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As U.S. boils over, calls for Canadian justice ring out in House of Commons

OTTAWA — Calls to turn anger into action rang out in the House of Commons on Tuesday as politicians embraced pleas to stamp out discrimination in Canada — though outside the House, they disagreed on how deeply the problem is seated.

OTTAWA — Calls to turn anger into action rang out in the House of Commons on Tuesday as politicians embraced pleas to stamp out discrimination in Canada — though outside the House, they disagreed on how deeply the problem is seated.

One by one, party leaders acknowledged the racism tearing apart the United States is also present in the daily lives of many Canadians and must be addressed with deeds as well as words.

NDP Leader Jagmeet Singh said people are fed up with empty rhetoric.

"How many more people need to die before there is action? How many more speeches will be made? How many more protests need to happen before something is done?" Singh asked in the House.

"Government after government prefer lip service to concrete action. When it's time to take action, they don't have the courage to do so or the desire to do so."

Prime Minister Justin Trudeau acknowledged the last thing many people wanted to hear was another speech on racism from a white politician.

"I'm here because I want you to know that our government is listening. We hear your calls for justice, equality and accountability. We acknowledge your frustration, your anger, your heartbreak."

The comments followed days of demonstrations and violence in many U.S. cities after a video showed Minneapolis police killing a black man, George Floyd, fanning the flames of fury over racism in the States.

A police officer knelt on Floyd's neck for nearly nine minutes while he pleaded that he couldn't breathe.

Ontario Premier Doug Ford played down the notion Canada is struggling with the sort of racism found in the States.

"They have their issues in the U.S. and they have to fix their issues, but it's like night and day comparing Canada and the U.S."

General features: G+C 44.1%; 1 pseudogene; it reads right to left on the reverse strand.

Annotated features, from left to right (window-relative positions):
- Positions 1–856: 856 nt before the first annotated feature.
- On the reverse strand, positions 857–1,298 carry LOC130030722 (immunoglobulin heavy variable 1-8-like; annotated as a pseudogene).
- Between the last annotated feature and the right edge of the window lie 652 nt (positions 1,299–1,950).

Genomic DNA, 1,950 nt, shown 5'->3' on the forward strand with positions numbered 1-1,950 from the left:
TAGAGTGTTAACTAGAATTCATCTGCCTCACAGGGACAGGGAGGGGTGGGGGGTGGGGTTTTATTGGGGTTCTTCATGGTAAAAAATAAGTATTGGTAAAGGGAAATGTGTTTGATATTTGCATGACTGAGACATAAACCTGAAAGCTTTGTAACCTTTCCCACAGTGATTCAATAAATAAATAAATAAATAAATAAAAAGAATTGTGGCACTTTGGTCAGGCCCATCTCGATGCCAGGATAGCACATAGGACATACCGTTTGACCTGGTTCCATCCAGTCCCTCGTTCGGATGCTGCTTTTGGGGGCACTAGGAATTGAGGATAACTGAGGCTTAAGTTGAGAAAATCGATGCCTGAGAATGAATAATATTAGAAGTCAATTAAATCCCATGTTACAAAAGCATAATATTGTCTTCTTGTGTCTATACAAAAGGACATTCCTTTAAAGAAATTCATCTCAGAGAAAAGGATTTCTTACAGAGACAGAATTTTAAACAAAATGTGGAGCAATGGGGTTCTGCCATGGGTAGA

Bloc Quebecois Leader Yves-Francois Blanchet said the first step should "be to show our solidarity and friendship."

And he said Canada could also quickly process applications from black people and other minorities from abroad seeking asylum.

"We have the power and the duty to do so. Let's do it right away. Thus, we'll be able to put our words into action, and this will make us more credible."

Blanchet said historical racism has left "traces of odious things in our institutions that colour our relations with people of different origins or people who were here long before us," though he resists the idea that federal, provincial or municipal governments are racist, or that we are all drawn into systemic discrimination today.

He compared that discussion to doing politics at a funeral, however, and said this is a time for expressing solidarity.

In his own news conference, Trudeau was asked about the protests in the U.S. and President Donald Trump's talk of deploying the military to stop unrest.

He paused a full 20 seconds, lips pursed, jaw working, before saying that despite watching the United States with "horror and consternation," Canadians must be aware of the challenges facing black Canadians and other minorities and take steps to address them.

"It is a time to listen, it is a time to learn what injustices continue despite progress over years and decades," Trudeau said.

"But it is a time for us as Canadians to recognize that we too have our challenges, that black Canadians and racialized Canadians face discrimination as a lived reality every single day."

In the House, Singh called on Trudeau to end racial profiling as well as the over-policing and excessive jailing of black people in Canada.

"The prime minister of this country has the power to go beyond pretty words and pretty speeches and do something."

Trudeau said his government had provided millions of dollars for programs aimed at young black Canadians, invested in mental-health services for those who have experienced racism or intergenerational trauma, and created an anti-racism secretariat to eliminate obstacles to employment, justice and social participation.

"We have made some progress, but we know that this work is far from over," the prime minister said.

Denouncing racist acts is one thing, said Green Leader Elizabeth May. "But can we get to the root of it?"

She urged an inquiry to weed out white-power groups in Canada and make sure they are not infiltrating police forces. "Because if there is one thing scarier than a white supremacist with a gun, it's a white supremacist with a gun in uniform."

The George Floyd tragedy has sparked marches, sit-ins, protests and, sadly in some cases, riots, noted Conservative Leader Andrew Scheer.

"But I hope more importantly it has sparked conversations," he said in the Commons.

"Racism is real, it is painful and it is wrong. No one should ever feel unsafe because of the colour of their skin, especially around police officers, who have a duty and responsibility to uphold the law for all.

"In order to ensure that we as a people remain free, we must continue to fight efforts to infringe upon our freedoms, including racism and all forms of brutality and injustice in Canada and around the world."

This report by The Canadian Press was first published June 2, 2020.

—With a file from Allison Jones in Toronto

—Follow @JimBronskill on Twitter

Jim Bronskill , The Canadian Press

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